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The three ‘balimbing’

Nobody ever loses in Philippine elections. Many losers claim they were cheated and file an electoral protest. This pattern goes all the way back to the founding fathers, to March 23, 1897, when Andres Bonifacio and 44 others issued a document that has come down in history as the “Acta de Tejeros.” Unfortunately, many students know the title of the document but don’t have an idea of its contents because it is not provided in grade-school history class.

This document contains neither the “acts” nor “minutes” of the Tejeros Convention; it is an electoral protest that challenged the results of the election held on the preceding day. Bonifacio and his loyalists declared the election at Tejeros null and void and called on other Katipuneros to consider this to be so because the election was: disorderly, the ballots were tampered with, and it was unclear who were actually qualified to vote. Were these unqualified voters of the same breed we know today as “flying voters”?

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Textbook history oversimplifies the story to paint Bonifacio as a hothead. When Daniel Tirona challenged his election as director of the interior and proposed a lawyer from Cavite instead, Bonifacio drew his gun. No one supported Tirona’s motion, but Bonifacio felt so insulted that he declared the proceedings void and walked out. This presentation of Tejeros generates an emotional response from students when they should be taught to see the whole story, if only to understand why Bonifacio acted the way he did. Tejeros is more complicated than we think.

Remember that Bonifacio was presiding and the secretary at Tejeros was Artemio Ricarte. They sat at a table tallying the votes when Magdiwang treasury secretary Diego Mojica informed the Supremo that many voters did not fill out the ballots as these had writing on them before distribution. One account even states that the writing on the ballots were all by one hand! Bonifacio ignored this and proceeded with the election. Why? Which faction stood to gain from this fraud?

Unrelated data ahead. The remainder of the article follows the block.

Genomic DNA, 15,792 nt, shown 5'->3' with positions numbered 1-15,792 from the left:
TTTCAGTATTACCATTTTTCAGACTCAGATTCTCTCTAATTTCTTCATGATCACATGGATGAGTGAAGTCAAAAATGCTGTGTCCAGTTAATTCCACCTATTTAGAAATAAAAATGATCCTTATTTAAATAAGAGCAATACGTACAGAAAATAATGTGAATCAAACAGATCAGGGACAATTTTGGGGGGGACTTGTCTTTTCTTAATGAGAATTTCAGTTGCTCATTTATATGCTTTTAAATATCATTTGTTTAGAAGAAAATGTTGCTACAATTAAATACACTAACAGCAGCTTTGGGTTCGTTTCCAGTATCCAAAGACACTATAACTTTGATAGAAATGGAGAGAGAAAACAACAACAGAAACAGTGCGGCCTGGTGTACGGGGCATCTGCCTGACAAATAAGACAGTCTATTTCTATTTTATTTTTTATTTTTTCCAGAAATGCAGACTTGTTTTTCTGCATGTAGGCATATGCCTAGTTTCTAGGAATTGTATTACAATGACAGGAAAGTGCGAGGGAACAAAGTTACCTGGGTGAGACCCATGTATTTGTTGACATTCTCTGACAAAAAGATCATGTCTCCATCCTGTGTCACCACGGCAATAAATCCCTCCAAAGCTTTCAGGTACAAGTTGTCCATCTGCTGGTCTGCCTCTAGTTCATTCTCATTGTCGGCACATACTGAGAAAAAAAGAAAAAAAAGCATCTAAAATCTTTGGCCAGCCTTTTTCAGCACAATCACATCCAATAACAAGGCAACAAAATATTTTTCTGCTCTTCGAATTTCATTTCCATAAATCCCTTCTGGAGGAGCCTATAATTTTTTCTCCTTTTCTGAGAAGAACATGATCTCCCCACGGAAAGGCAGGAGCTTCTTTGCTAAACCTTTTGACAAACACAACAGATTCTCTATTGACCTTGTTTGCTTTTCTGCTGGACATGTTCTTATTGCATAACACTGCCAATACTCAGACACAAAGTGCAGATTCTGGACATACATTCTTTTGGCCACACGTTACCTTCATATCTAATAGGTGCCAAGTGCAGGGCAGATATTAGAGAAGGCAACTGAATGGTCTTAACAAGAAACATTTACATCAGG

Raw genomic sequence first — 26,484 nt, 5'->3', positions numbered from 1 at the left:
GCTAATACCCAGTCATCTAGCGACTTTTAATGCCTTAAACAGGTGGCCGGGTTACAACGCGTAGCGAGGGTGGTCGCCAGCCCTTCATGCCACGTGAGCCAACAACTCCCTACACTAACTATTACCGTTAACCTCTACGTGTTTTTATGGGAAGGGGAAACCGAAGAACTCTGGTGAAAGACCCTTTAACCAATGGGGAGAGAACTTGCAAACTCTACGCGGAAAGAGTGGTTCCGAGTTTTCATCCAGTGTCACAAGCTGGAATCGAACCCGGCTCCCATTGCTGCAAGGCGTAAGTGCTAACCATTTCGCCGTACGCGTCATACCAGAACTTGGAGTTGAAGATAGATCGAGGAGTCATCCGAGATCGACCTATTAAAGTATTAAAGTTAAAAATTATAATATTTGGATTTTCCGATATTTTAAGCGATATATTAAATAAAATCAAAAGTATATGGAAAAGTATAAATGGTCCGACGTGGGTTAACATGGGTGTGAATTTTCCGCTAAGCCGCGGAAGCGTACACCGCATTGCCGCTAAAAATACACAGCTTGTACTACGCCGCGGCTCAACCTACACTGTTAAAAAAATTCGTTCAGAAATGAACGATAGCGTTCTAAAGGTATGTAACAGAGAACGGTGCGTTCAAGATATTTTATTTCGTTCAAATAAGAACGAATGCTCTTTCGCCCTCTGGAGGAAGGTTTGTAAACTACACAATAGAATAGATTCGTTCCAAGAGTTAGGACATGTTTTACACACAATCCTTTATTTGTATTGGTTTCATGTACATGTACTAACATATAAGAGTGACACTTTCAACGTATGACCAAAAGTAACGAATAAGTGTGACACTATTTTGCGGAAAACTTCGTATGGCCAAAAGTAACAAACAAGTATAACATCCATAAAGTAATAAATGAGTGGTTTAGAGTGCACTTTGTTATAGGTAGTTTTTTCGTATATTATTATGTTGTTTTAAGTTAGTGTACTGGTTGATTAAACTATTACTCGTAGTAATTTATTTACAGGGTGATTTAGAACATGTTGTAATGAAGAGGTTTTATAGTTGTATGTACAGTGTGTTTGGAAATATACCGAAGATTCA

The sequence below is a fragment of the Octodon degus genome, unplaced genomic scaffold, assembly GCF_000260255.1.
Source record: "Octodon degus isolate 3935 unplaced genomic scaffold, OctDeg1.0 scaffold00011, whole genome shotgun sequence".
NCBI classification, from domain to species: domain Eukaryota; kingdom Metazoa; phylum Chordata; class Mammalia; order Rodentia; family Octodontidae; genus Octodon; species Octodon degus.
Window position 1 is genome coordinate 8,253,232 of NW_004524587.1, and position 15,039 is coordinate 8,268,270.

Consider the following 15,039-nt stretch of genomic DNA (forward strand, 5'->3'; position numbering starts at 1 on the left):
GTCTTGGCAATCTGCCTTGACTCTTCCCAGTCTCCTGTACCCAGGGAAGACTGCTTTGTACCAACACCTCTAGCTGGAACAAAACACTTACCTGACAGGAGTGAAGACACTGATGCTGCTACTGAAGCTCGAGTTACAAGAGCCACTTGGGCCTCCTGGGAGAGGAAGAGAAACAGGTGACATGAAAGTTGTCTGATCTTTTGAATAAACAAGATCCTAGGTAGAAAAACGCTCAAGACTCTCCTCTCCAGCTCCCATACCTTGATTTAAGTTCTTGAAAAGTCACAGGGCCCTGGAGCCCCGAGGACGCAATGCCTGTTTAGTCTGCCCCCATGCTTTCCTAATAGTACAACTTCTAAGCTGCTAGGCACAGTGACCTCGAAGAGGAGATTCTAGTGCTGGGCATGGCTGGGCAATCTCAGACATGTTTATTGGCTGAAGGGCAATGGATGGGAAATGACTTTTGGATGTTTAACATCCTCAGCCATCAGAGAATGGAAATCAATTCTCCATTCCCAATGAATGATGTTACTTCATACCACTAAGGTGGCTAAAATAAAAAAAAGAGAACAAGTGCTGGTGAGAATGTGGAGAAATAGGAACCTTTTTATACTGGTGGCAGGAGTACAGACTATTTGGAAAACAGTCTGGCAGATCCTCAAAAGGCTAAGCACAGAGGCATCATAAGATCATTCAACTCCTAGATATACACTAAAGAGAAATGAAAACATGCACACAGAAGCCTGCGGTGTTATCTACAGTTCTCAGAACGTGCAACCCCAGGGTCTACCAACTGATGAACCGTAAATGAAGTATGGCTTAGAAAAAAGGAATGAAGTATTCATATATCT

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If we look at the Tejeros results, we will see that the Magdiwang had a clear majority: president, Emilio Aguinaldo (Magdalo); vice president, Mariano Trias (Magdiwang); captain-general, Ricarte (Magdiwang); director of war, Emiliano Riego de Dios (Magdiwang); director of the interior, Bonifacio (Magdiwang). That’s four to one. What happened?

When Trias, Ricarte, and Riego de Dios took their oath as elected officials of the new revolutionary government, did they transfer their loyalty from Magdiwang to Magdalo? Should we consider them  balimbing? Perhaps the three  balimbing  who changed sides and the course of history did not really owe their loyalty to Magdiwang or Bonifacio? Can we give these three balimbing the benefit of the doubt and presume they saw beyond their local Katipunan affiliation and glimpsed the nation at the end of the tunnel? Did their defection signal an end to the Katipunan, a withdrawal of support from Bonifacio? If so, how could the revolutionary government represent everyone as one nation when Katipunan leaders from outside Cavite were not present? Maybe we should challenge the current thinking that Tejeros was the Magdalo elite from Cavite seizing power from the Magdiwang elite or the “masses” represented by Bonifacio?

Was Tejeros a vote of confidence for Aguinaldo, who was a promising military leader, against Bonifacio, who had not won a single battle and was unfairly referred to by some in Cavite as “alsa  balutan” or someone who sought refuge in Cavite after the disaster in San Juan (a historic site known as “Pinaglabanan”)?

What about numbers? We do not know how many men cast their votes in Tejeros and how many of them were qualified to vote. But if we are to go by the account of Telesforo Canseco, the ballots cast for the presidency were: Aguinaldo 146, Bonifacio 80, Alvarez 30. That makes 256 votes. The hall was full and described by Carlos Ronquillo, secretary to Aguinaldo, as being so packed there was no place for a pin to drop. “Siksik  na  siksik  lahat  nang  sulok  ng  malaking  convento.  Walang  mahulugang  karayom.”

Let’s presume that Ronquillo’s crowd estimate included: voters,  alalay, and  uziseros. This crowd, or a part of it, later voted by standing at different corners of the room designated for nominees for director of war and director of the interior. If Canseco’s count is accurate and there were indeed 256 electors in Tejeros, then the 45 who signed the protest we know as the Acta de Tejeros was a minority. From the 45 who signed the Acta some, like Ricarte, eventually joined the Aguinaldo government. How many really supported Bonifacio at this point in the game? What should we learn from the tragic fact that Bonifacio was killed by the very revolution he started?

Textbook history tells us that Rizal, the First Filipino, was universally accepted, but it doesn’t tell us about the elections in Madrid that showed Plaridel as the better politician. Textbook history states that Bonifacio’s leadership was undisputed, but it doesn’t tell us the whole story of Tejeros and how the mantle of leadership transferred to Aguinaldo. It is time to go beyond ideological bias and emotional response and ask hard questions about Tejeros. Each time I ask my students to ponder these questions, I know these will not yield definite answers. But the discussion alone provides insights relevant to our times.

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Comments are welcome at [email protected]

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TAGS: Ambeth R. Ocampo, column, Philippine elections
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